9. 9. character in the movie “exhibits what the ancient Greeks called the "cardinal virtues." The cardinal virtues are the stuff of heroes: a man who possesses a sense of justice, what is fair, and just; wisdom, a practical intelligence—common sense; a disciplined and measured response to a problem or crisis; and the courage to take action if necessary. These are the attributes of a modern-day hero and appear to have resonated very well with the American consumer psyche, evidenced by Subaru’s dramatic sales increases with this archetype-style campaign. 13 Ronald McDonald (McDonald’s) According to Randazzo, McDonald's is another example of a brand that uses strategic storytelling (along with promotional advertising) to create a very appealing mytho-symbolic world. McDonald's strategic storied advertising has helped to create a wonderfully appealing, all- American brand, a mythical, family-oriented world, a wondrous, magical place where everyone is welcome, safe, happy, loved, kind, caring, sharing, and forever young or young-at-heart. While in reality it may feel like more of a cafeteria food-fight environment, strategic storied advertising has helped McDonald's create a brand with a mytho-symbolic world that is a microcosm of all that is good about America—everything America is supposed to be. The clown's astounding powers have certainly worked their magic for McDonald's since he was introduced in 1963. The spokes figure helped make McDonald's the most dominant fast-food chain on the planet. He also exemplifies one of the most important qualities of an effective commercial character: He doesn't sell for McDonald's, he is McDonald's. 14 13. Ibid 14. Randazzo , Sal. Subaru: The Emotional Myths Behind the Brand's Growth,” Journal of Advertising Research, Vol. 46, 2006 and Klein, David and Donaton, Scott. “Advertising Age: The Advertising Century: A Marketing History Reference Source,” AdAge.com, 1999 on-line available April 28, 2007 at www.adage.com. . 9
  10. 10. Perhaps the most telling story about the power of Ronald McDonald as a symbol of the hero is told by a McDonald’s executive as follows: “McDonald's Corp. advertising executive Roy Bergold can testify to the reach and recognition of Ronald McDonald. But even he could not believe what he witnessed one day in Milwaukee. "Ronald was visiting sick children and he came upon a youngster in a coma," recalls Mr. Bergold. "I watched as the child's eyes began to flicker as Ronald stood by his side. The boy actually regained consciousness during his visit. There's no way to explain how it happened or why, but it was nothing short of amazing." As touched or not as the reader may be by this story, it is inescapable to conclude that there is a very powerful emotional effect generated by the symbol, and the underlying archetype that is its foundation. Jolly Green Giant (Minnesota Valley Canning Company) According to the study performed by AdAge.com in which they identified the top 10 brand icons of the 20th century, the Jolly Green Giant ranked third behind The Marlboro Man and Ronald McDonald. This became one of the more evolved icons after his original disappointing introduction, according to AdAge.com. With careful re-tailoring of his image, the Jolly Green Giant gained acceptance over time. His evolution included adding a sunny smile and leafy suit and portraying him against a background of bountiful fields of vegetables. In addition, to avoid engendering a fear factor because of his size, he was often only partially visible in the advertising, with his image supplemented by his booming but cheerful voice. This process identifies the need to fine-tune such icons so that they more faithfully represent the archetypical image that will evoke the desired response, namely the establishment of the bond between the archetype and the brand. However, the enduring effect also suggests 10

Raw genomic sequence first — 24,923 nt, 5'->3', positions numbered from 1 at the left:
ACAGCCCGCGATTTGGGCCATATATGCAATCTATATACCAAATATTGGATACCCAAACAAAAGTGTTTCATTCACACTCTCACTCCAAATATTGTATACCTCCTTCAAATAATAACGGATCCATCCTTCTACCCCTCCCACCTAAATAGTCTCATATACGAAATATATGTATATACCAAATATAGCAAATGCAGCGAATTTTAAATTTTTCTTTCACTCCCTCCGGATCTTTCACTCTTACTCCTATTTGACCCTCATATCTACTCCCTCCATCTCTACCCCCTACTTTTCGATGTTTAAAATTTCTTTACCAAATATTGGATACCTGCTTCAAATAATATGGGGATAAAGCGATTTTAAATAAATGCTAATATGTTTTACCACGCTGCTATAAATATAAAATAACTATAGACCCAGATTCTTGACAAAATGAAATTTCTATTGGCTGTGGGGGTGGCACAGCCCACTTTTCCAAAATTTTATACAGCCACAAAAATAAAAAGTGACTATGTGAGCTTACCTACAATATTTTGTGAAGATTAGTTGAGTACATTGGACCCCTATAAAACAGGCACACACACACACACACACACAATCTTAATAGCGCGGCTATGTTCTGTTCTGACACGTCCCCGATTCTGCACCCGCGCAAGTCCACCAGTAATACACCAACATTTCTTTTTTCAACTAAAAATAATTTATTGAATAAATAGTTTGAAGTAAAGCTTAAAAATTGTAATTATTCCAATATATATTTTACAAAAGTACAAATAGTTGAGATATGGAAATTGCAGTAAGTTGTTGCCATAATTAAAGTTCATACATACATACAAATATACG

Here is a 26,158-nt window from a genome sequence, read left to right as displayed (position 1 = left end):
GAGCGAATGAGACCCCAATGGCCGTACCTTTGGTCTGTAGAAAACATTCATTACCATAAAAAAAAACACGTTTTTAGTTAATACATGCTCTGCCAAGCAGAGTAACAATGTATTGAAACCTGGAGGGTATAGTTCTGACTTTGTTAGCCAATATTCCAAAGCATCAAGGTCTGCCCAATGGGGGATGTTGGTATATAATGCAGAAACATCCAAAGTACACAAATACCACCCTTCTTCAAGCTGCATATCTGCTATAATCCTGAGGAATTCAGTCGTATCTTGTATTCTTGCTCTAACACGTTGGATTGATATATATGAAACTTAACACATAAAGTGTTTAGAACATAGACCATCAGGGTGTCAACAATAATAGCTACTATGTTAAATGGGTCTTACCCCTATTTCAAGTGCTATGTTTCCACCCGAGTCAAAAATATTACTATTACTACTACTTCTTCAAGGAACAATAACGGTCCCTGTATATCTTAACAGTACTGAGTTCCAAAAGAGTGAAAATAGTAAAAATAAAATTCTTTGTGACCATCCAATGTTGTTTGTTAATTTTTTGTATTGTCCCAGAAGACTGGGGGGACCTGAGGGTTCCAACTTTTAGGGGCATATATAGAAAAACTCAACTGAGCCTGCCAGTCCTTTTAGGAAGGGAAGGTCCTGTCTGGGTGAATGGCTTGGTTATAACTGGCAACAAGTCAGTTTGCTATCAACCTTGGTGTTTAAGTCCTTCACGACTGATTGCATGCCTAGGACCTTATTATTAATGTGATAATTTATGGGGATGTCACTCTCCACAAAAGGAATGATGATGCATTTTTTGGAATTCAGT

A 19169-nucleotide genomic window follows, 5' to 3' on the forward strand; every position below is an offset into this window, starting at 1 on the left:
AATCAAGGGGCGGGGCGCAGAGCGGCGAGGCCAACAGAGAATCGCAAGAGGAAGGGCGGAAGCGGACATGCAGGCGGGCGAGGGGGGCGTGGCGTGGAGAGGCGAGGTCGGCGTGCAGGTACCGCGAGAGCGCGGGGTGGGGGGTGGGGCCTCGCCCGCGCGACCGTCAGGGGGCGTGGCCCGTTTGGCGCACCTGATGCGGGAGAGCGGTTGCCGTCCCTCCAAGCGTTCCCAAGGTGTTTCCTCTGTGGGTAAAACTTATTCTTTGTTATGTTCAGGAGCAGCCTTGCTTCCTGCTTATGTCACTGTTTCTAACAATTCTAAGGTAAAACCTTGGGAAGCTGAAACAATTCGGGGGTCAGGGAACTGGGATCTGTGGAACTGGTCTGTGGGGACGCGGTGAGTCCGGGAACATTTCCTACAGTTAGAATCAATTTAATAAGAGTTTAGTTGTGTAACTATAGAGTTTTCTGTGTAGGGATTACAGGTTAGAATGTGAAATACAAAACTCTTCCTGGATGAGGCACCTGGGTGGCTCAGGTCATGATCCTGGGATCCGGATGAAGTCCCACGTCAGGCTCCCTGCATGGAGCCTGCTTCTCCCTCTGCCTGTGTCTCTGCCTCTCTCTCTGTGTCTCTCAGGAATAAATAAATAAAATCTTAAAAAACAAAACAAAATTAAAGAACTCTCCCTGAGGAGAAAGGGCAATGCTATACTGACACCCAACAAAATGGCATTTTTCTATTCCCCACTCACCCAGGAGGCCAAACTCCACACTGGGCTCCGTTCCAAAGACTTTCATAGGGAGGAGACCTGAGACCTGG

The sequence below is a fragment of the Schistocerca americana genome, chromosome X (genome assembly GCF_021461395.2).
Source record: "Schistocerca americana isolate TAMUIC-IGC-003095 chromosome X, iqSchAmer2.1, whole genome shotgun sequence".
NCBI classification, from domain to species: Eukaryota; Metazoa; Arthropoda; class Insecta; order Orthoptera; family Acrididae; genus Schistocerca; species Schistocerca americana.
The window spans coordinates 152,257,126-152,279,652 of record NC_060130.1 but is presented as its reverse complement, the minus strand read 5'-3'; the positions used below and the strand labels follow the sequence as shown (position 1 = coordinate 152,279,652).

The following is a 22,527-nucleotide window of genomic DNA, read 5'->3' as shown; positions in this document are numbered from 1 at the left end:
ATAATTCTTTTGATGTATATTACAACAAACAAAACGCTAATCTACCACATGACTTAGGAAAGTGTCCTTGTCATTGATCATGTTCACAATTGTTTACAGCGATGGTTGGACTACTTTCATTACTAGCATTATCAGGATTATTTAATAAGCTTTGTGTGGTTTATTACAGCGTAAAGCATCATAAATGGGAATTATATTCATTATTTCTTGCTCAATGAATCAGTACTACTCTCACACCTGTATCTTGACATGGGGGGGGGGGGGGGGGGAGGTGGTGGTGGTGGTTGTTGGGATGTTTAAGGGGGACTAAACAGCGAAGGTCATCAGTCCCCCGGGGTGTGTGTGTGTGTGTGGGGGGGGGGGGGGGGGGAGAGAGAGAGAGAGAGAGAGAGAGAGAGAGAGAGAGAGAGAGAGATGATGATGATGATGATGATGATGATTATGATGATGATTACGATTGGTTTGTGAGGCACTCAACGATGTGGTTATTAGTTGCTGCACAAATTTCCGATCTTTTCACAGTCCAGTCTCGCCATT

11. 11. that once on target, the archetype does not change rapidly over time, since this icon has remained largely the same since its makeover. The Jolly Green Giant typifies a hero archetype in that he is portrayed as a strong, tall, reliable, and friendly figure, one upon whom the consumer can depend. Of course, in recent years, his environmentally consistent image has likely strengthened his appeal with the increased awareness of the importance of protecting the environment. 15 Powerful Appeal of Archetypal Heroes The power of mythic or archetypal hero images, represented in characters such as the Marlboro Man’s cowboy, Crocodile Dundee, Ronald McDonald and the Jolly Green Giant is their universal appeal and their emotional resonance. Like archetypal stories, archetypal images resonate in our psyche because they represent universal yearnings. Jung introduced the concept in 1919, and he believed that archetypes function somewhat like an instinct to drive and shape all of our behaviours. In terms of the archetypes employed in the brands reviewed herein, they were developed at different times during the 20th century. However, they share some notable similarities. The first is their measured financial success; most North Americans, and many others in the world, grew familiar with them and supported the companies represented by the brands very strongly with their pocket books, and continue to do so. Secondly, they share a common approach; their brand-building programs were each based on associating their companies with the created powerful archetype. In particular, the companies used the potent symbols of The Marlboro Man, Crocodile Dundee, Ronald McDonald, and the Jolly Green Giant to each represent a hero to their respective audiences. As an ancient archetype, the hero has persisted throughout the ages as highly influential in all societies. These brand-building campaigns counted on that, using mass advertising media to communicate the archetypes quickly to the general public. The brands they developed through their use of archetypes continue to be Klein, David and Donaton, Scott. “Advertising Age: The Advertising Century: A Marketing History Reference Source,” AdAge.com, 1999 15. on-line available April 28, 2007 at www.adage.com. 11